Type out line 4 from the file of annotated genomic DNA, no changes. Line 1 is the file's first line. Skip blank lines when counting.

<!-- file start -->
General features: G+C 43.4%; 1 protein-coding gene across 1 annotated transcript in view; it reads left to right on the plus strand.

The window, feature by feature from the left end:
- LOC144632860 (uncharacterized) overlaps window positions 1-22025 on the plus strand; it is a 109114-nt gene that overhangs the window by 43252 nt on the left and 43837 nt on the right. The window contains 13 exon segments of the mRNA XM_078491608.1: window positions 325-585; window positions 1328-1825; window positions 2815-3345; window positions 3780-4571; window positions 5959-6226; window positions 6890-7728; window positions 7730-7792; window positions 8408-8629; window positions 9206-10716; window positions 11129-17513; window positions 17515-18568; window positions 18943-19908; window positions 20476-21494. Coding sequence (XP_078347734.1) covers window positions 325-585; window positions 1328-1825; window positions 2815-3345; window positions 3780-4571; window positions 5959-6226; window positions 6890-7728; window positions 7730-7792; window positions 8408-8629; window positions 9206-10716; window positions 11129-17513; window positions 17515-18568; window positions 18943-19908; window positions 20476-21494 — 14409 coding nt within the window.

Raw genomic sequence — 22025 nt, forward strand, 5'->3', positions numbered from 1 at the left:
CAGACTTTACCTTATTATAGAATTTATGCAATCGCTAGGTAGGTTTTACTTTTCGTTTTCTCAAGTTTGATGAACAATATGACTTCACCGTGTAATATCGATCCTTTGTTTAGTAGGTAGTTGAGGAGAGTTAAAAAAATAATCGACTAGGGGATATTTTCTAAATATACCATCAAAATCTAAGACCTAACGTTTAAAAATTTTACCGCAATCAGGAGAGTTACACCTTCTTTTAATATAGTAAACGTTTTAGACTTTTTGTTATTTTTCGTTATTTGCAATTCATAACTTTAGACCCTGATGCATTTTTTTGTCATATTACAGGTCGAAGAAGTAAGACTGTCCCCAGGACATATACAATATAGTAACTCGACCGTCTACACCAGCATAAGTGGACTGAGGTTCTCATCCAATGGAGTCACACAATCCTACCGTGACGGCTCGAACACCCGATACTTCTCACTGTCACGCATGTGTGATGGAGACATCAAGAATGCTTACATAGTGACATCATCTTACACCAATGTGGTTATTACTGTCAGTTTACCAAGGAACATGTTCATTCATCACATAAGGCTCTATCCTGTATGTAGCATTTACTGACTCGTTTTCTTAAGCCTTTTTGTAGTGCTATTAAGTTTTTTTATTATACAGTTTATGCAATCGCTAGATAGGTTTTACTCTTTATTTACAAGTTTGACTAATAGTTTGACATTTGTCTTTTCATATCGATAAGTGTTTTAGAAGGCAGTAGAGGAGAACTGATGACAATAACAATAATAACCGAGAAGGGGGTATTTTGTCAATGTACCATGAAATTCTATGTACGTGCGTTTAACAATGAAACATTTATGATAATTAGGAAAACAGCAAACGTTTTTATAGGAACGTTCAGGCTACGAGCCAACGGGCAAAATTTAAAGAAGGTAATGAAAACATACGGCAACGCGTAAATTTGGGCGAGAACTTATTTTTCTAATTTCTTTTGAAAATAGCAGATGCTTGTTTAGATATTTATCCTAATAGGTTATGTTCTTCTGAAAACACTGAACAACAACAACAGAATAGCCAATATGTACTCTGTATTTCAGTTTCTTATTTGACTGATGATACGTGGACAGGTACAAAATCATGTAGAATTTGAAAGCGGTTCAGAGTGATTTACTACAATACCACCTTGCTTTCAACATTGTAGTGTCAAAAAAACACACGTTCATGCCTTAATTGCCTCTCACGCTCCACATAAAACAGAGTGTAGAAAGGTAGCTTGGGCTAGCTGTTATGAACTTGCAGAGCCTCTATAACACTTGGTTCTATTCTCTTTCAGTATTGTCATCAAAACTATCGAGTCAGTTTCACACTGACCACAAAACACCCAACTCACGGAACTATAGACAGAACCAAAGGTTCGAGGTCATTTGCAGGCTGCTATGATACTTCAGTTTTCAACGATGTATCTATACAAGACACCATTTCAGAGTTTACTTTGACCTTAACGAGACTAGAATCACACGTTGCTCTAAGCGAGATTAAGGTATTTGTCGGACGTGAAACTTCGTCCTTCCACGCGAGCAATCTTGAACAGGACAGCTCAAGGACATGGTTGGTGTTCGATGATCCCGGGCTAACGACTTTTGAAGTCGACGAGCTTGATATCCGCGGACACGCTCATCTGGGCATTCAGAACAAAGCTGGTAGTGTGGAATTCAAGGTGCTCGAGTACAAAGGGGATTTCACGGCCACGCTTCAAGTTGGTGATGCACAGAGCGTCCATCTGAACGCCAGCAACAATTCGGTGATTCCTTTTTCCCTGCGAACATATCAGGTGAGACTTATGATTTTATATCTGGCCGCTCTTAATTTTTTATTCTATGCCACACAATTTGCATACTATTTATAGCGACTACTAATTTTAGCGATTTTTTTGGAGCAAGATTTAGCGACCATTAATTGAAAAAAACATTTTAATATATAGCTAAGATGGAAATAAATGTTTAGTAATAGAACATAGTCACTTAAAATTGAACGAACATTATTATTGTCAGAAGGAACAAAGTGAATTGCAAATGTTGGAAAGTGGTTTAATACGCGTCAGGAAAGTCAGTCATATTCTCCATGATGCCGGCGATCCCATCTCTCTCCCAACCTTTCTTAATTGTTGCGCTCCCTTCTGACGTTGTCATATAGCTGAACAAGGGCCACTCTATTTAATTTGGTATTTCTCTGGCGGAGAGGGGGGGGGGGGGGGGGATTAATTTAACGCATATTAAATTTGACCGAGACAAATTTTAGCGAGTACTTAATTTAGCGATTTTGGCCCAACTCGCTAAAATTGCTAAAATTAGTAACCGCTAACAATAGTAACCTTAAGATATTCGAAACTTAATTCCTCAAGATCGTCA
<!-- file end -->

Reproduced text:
Raw genomic sequence — 22025 nt, forward strand, 5'->3', positions numbered from 1 at the left: